Once you’ve developed a solid persona, do some testing of your own. Produce content you think will appeal and see how it lands. Continue to talk to your customers and prospects to fine-tune your messaging, because a buyer persona is always evolving.

If 2020 taught us anything, it’s that things change.

Not got the time to do the research? Let me do the heavy lifting for you. 

Yes please, help me out!

Potential business customers waiting sitting on chairs

How can you attract your ideal customers? Well, to start with you have to know who they are. Sounds so simple right?

However, to have customers knocking on your door, you have to really understand them, you need to go deeper than just identifying a broad target market.

Building a buyer persona gives this process structure and provides you with clarity to make decisions across all areas of your business. Before we get stuck into that, let’s just review what we mean by a buyer persona.

The definition of a buyer persona

Hubspot defines a buyer persona as ‘a semi-fictional representation of your ideal customer based on market research and real data about your existing customer.’

At its core, I don’t have an issue with this definition, except that the ‘semi-fictional’ element feels a bit unnecessary and unhelpful. Wouldn’t it work just as well if that element was dropped?

In the wrong hands, the concept of it being ‘semi-fictional’ could conjure up the idea that it’s actually made up, rather than the more accurate ‘based on a true story’. I like to consider personas as more fact than fiction, although granted, your real-life customer is unlikely to be called ‘Enterprise Ed’ or ‘Sales Rep Susan’.

Personas can be used as a guiding light for decisions, prioritisation and development, but this only works if the time and energy are put into crafting them well to start with. As the saying goes, shit in, shit out.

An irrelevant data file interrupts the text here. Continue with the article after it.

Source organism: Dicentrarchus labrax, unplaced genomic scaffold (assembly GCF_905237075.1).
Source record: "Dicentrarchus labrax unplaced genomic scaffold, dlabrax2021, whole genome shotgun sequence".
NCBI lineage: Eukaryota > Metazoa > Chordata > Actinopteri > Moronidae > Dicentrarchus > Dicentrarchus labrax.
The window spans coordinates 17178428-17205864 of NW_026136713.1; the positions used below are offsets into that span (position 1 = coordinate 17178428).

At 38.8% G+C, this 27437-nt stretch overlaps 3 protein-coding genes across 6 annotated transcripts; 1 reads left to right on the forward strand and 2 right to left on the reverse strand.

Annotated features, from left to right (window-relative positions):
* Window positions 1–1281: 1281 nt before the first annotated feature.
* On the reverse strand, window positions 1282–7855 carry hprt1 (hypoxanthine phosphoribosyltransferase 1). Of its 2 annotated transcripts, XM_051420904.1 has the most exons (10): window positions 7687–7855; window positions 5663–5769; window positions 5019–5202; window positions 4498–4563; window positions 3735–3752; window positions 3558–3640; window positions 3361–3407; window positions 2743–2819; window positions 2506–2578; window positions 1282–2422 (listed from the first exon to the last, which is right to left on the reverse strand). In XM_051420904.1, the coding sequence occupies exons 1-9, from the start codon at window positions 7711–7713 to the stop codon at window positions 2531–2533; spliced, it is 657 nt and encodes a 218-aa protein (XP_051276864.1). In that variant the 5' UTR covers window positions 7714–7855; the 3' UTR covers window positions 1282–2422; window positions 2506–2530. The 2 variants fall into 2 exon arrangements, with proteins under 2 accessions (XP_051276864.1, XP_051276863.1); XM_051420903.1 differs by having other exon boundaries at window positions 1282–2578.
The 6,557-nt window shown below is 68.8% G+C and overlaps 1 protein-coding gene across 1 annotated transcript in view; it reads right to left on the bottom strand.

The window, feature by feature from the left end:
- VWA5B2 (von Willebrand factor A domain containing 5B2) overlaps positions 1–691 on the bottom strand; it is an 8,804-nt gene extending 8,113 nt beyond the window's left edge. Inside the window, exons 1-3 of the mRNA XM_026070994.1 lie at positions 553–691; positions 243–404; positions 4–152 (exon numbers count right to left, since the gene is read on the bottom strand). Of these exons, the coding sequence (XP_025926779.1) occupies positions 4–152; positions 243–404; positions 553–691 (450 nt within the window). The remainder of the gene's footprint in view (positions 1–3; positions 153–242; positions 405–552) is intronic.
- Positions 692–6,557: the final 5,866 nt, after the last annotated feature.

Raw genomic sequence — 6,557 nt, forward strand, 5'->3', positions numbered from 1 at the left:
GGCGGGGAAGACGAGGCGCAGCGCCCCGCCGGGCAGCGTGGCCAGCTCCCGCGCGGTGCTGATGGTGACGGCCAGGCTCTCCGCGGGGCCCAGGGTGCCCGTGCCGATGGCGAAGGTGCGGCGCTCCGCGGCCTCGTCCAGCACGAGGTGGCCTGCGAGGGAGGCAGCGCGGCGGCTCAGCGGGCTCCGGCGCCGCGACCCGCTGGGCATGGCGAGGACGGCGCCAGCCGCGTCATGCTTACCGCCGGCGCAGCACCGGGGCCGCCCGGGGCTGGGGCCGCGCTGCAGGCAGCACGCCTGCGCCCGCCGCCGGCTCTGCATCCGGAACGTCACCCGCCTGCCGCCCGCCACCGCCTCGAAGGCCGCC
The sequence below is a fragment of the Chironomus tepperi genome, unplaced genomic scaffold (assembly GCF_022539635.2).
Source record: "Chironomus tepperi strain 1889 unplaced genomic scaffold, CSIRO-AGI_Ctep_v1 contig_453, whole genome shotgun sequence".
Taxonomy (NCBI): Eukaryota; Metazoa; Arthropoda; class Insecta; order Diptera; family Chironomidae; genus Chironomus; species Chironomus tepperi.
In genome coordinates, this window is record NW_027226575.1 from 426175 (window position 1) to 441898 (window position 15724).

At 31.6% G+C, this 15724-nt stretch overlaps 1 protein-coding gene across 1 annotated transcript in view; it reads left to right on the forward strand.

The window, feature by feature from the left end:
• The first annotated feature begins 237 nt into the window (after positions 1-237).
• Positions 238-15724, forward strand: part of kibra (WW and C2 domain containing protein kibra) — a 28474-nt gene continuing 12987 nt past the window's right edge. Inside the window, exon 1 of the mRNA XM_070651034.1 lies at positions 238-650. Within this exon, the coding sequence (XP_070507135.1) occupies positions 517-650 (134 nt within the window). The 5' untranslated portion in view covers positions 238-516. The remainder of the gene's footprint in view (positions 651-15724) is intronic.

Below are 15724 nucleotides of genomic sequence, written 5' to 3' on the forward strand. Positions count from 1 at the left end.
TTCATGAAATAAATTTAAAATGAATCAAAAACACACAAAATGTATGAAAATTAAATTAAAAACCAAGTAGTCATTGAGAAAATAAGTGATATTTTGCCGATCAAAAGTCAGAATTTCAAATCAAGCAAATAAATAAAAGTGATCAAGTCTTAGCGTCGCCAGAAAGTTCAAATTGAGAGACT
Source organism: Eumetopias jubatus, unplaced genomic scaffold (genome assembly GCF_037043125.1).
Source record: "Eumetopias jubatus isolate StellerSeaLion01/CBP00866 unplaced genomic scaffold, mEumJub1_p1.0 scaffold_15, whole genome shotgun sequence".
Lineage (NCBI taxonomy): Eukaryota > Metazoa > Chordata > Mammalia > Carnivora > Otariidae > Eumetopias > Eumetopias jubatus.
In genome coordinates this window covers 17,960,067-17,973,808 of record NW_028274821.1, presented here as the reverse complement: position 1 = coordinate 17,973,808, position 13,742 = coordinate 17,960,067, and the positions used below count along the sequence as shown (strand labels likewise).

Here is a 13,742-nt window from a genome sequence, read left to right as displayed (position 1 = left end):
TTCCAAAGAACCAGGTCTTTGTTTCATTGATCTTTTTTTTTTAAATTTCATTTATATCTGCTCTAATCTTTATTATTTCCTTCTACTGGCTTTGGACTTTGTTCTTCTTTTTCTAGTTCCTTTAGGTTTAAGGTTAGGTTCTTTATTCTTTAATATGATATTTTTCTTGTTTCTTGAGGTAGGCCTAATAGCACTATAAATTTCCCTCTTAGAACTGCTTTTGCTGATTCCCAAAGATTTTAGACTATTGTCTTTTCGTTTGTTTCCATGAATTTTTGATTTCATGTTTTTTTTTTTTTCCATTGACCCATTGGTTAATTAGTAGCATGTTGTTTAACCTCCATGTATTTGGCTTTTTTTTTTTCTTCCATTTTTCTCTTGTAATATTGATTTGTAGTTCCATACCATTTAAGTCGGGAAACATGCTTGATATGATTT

Researching your buyer persona

Research is what makes your persona actionable, firmly based on fact and not fiction. Your persona shouldn’t feel like a stranger, it’s an aggregation of people you should know well, albeit with a slightly ridiculous name. 

Without research, a persona is likely to be a flat and unconvincing stereotype, more likely to put customers off than bring them in.

Although personas are typically depicted as an individual, they need to be based on an aggregation of people, gleaned from a variety of sources. Personas are there to represent a key segment of your target market.

A marketing persona is a composite sketch of a key segment of your audience.” Ardath Albee

Even if you don’t have customers currently, there are ways to research your buyer persona. And, you can continue to fill in the gaps and fine-tune the persona over time as you learn more about your customers.

For any business, personas should be considered as always evolving and developing as technology changes and expectations shift. They need to be regularly viewed and adapted to continue to be a useful tool.  

You might discover that you have multiple personas, and that’s ok. Just remember, each persona should represent a key segment of your target market, not a handful of people. 


Are your customers picking you, or are you picking them?

Your marketing should act like a magnet, both attracting and repelling.” John Espirian, Content DNA. 

I love this analogy. However, repel is a pretty strong word. I’d suggest your aim isn’t to be the solution version of the creepy guy at the end of the bar, but rather the subtle dress code that signals to people this is the club for them.